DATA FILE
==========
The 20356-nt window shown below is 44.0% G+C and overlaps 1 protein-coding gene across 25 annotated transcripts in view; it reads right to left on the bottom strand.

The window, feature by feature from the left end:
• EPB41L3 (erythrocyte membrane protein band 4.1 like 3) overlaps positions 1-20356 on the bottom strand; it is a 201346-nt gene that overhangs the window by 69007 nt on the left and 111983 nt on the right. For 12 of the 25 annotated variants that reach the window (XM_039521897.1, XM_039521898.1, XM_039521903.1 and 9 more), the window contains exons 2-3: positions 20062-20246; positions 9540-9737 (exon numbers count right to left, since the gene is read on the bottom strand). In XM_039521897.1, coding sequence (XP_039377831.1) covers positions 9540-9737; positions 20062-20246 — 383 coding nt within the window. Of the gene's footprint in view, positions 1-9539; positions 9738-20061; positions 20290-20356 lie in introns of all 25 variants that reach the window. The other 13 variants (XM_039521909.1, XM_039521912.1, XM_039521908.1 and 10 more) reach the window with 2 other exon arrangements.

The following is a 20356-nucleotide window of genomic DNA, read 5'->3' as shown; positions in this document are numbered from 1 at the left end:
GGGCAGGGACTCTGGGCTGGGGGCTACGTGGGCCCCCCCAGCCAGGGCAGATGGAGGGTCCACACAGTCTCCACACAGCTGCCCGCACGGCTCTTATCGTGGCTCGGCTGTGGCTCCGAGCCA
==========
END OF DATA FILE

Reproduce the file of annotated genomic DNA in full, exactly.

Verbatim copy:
The 20356-nt window shown below is 44.0% G+C and overlaps 1 protein-coding gene across 25 annotated transcripts in view; it reads right to left on the bottom strand.

The window, feature by feature from the left end:
• EPB41L3 (erythrocyte membrane protein band 4.1 like 3) overlaps positions 1-20356 on the bottom strand; it is a 201346-nt gene that overhangs the window by 69007 nt on the left and 111983 nt on the right. For 12 of the 25 annotated variants that reach the window (XM_039521897.1, XM_039521898.1, XM_039521903.1 and 9 more), the window contains exons 2-3: positions 20062-20246; positions 9540-9737 (exon numbers count right to left, since the gene is read on the bottom strand). In XM_039521897.1, coding sequence (XP_039377831.1) covers positions 9540-9737; positions 20062-20246 — 383 coding nt within the window. Of the gene's footprint in view, positions 1-9539; positions 9738-20061; positions 20290-20356 lie in introns of all 25 variants that reach the window. The other 13 variants (XM_039521909.1, XM_039521912.1, XM_039521908.1 and 10 more) reach the window with 2 other exon arrangements.

The following is a 20356-nucleotide window of genomic DNA, read 5'->3' as shown; positions in this document are numbered from 1 at the left end:
GGGCAGGGACTCTGGGCTGGGGGCTACGTGGGCCCCCCCAGCCAGGGCAGATGGAGGGTCCACACAGTCTCCACACAGCTGCCCGCACGGCTCTTATCGTGGCTCGGCTGTGGCTCCGAGCCA